He has contributed to several significant finds over the last 25 years, but he’s most proud of the Coté Lake discovery because of its potential to be a big producer. He is also fond of his time with Lake Shore Gold Corp., where he served as vice-president of exploration from 2006 to 2008. Beilhartz was behind the discovery of the Timmins West claim, which went into commercial production in January 2011, as well as the Thunder Creek discovery.
Beilhartz attributes his success to more than just a nose for gold.
“Most geologists are lucky to be involved in one major discovery, but I’ve been lucky enough to have been involved in three,” he said. “I keep saying it is luck, but it takes teamwork and a lot of good people to have success. It was my luck to be in the right places at the right times. It is a privilege to be recognized by my peers for the success I’ve had in my career.”
Trelawney and Beilhartz will be busy this year, as there will be eight to 12 drills turning on the Coté Lake property in order to keep the project moving toward production.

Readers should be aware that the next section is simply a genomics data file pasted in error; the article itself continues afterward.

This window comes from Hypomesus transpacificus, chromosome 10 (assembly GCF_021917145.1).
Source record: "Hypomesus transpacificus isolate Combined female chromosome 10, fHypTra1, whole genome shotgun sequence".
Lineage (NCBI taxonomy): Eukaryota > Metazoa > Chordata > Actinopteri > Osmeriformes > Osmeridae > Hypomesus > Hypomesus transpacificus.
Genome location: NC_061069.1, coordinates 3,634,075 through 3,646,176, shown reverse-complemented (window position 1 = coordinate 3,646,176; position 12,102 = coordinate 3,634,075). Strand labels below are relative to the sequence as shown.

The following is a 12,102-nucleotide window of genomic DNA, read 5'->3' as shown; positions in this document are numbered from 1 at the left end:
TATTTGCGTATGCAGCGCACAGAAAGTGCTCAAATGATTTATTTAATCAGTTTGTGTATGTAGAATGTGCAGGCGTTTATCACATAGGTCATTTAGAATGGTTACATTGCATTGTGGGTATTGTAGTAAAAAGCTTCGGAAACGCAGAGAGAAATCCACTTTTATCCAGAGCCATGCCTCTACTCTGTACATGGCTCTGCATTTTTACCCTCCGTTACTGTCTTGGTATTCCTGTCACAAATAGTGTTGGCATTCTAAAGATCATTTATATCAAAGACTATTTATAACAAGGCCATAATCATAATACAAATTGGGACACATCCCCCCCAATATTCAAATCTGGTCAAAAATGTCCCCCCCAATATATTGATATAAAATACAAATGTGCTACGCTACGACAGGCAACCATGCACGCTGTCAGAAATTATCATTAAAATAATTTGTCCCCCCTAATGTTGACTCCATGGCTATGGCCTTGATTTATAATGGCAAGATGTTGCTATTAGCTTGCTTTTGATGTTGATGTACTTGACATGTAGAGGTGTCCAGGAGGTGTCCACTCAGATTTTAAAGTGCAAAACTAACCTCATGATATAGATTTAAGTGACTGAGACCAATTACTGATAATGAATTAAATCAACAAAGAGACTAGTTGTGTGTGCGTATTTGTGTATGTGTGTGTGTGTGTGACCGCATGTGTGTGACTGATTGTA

So much for retirement.
Leahy has been a prospector since the early 70s. During more than 30 years of work, he has staked thousands of claims and negotiated around 100 option deals with various companies. Leahy has seen and done it all in his time. He is also proud of his volunteer work.
“The single most rewarding thing was helping to write the new Mining Act in the late 80s,” he said. “It involved some significant and positive changes that bore fruit. Not long after I got involved in the business, prospecting organizations from across Ontario got together and we eventually formed the Ontario Prospectors Association. It was a giant step forward and gave us one voice. It’s something to be proud of.”
Leahy is semi-retired and figures he won’t be in the game much longer. He sees troubled waters ahead, especially for young prospectors and small exploration companies.
“There are changes coming to the Mining Act in 2012 that will impact everyone,” he said. “The government has not established clear rules (on First Nation consultation) and we’re heading into a quagmire. I don’t blame the First Nations people, but the proper mechanism hasn’t been set up. It increases the time and money needed just to put a foot on the ground to explore. It will be onerous for the small guys. I’m not looking forward to it and it’s a reason I’ve slipped into retirement. As a single prospector, I can’t deal with it. The changes the last few years have resulted in fewer young people getting involved. With these new changes, it will make it even harder for younger people to get into prospecting.”